Does Fragmented Culture Affect Your Business?
By Laura Gallaher, PhD, LHEP™
- Culture is driven by leadership
- Fragmented culture can be effective depending on the circumstance
- Fragmented culture can ruin a business when the goal of the team isn’t unified
- Trust within the team strengthens culture
Culture is driven by leadership
Culture is driven by the worst behavior allowed by leadership.
I heard this from one of the CEO’s I was working with. Her whole philosophy centered on the idea that she expects high performance from everybody, regardless of the level, and that being clear about what is ok and not ok in the organization is the only effective way to drive culture.
Sometimes I hear people say, “We don’t really have a culture.”
Well – all groups of people have culture – which could be defined most simply as “how we do things here.” However, what you might notice in an organization is that the culture is fragmented – meaning there are sub-groups with their own sub-cultures, and not one unified way that people in the organization act.
In some cases, I think that’s ok – and by “ok” I mean – effective.
Fragmented Culture – Effective or Not?
A different company, a start-up, that I worked with was filled mostly with sales, marketing, and operations people who really enjoyed being around each other and other people on a regular basis. They loved having an open floor plan, and the noise associated with that set up. Everybody could play off of the bell ringing that happened when something exciting happened, like closing a new deal. And then there was the technology team.
The technology team happened to be a group of men who preferred a quiet environment. They enjoyed collaborating, but not in a noisy space. They wanted to keep the people interaction to a minimum in order to focus on coding and technical problem solving. So their sub-culture worked well for them.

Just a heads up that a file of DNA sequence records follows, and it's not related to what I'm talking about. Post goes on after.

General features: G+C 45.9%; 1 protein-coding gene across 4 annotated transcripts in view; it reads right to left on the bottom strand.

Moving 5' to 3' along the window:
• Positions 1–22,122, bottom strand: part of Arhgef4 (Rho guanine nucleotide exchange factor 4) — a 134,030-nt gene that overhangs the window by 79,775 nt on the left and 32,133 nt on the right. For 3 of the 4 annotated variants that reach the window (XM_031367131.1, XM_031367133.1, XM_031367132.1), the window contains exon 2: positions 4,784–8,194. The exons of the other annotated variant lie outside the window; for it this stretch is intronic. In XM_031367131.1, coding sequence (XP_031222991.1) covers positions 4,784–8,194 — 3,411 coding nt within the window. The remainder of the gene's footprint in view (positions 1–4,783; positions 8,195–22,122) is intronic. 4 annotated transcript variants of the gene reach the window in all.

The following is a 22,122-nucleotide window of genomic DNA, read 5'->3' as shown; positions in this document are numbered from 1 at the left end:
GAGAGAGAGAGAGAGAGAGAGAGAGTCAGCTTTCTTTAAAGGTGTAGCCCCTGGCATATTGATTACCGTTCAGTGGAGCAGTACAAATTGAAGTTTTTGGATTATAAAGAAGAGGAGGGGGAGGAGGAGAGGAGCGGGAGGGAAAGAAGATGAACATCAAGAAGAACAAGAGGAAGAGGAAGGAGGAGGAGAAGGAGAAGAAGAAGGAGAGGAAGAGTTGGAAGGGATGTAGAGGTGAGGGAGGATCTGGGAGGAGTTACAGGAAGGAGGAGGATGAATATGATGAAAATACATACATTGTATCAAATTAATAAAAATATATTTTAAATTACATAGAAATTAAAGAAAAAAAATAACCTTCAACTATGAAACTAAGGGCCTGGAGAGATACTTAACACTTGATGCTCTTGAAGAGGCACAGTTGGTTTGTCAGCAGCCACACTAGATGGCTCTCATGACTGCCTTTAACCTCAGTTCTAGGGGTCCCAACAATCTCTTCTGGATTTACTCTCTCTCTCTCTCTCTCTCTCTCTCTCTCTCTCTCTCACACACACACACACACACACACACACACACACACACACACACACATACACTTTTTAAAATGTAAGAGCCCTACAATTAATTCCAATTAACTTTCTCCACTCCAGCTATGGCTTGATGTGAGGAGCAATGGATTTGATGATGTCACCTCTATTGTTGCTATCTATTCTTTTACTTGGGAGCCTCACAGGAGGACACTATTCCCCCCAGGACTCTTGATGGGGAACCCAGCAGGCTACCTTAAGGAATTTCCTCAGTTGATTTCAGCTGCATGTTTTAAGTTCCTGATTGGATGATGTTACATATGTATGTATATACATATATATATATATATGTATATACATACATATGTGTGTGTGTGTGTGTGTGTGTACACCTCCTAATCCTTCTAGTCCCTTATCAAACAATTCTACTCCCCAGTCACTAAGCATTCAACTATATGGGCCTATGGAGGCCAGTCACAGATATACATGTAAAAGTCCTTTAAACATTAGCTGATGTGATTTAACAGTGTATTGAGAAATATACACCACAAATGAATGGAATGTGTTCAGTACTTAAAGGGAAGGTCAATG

Where does a fragmented culture fall apart?
For the most part, these sub-cultures worked well for the teams involved. But there were weaknesses that emerged. For one, it caused some distress for the CEO. In her growing company, she once felt that everybody was pretty unified in what they wanted, and as the number of employees grew, she felt a sense of loss of what was.
One of the main issues had to do purely with the stories in people’s heads. The tech team worked quietly in their corner, and for some people in the organization, they feared that meant the tech team didn’t like them, or looked down on them. And some of the people on the tech team worried that the more outgoing sales, marketing, and ops people thought they were unfriendly, simply because they preferred a quieter environment.
What if everybody was just open?
One of the things I preach about is rigidity and how dangerous it is to be rigid. I think that applies just about everywhere (but I’m not really into absolutes, so you can see how I say “just about everywhere” instead of “everywhere” ;).
So, is it ok that not everybody in the organization loves the ringing of the bell when a sale occurs? I’d say yes.
The main thing is to facilitate openness on your team. If each person practices being open with each other about the “stories” in their heads, the fears that they notice creep up, and practice listening to each other – they will realize that their differences are NOT the problem – it is only rigidity around those differences that is a problem.
The essence of not being rigid is being able to flex away from your preferences with minimal to no anxiety or fear.
How do I balance a cohesive vs. fragmented culture?
Allow people to be who they are – and know what truly is “non-negotiable” for you. But even then – create space to question your “non-negotiables.” The most intelligent and effective leaders are continuously questioning how they do things, and are not afraid to revisit “how they do things” to see if it still resonates.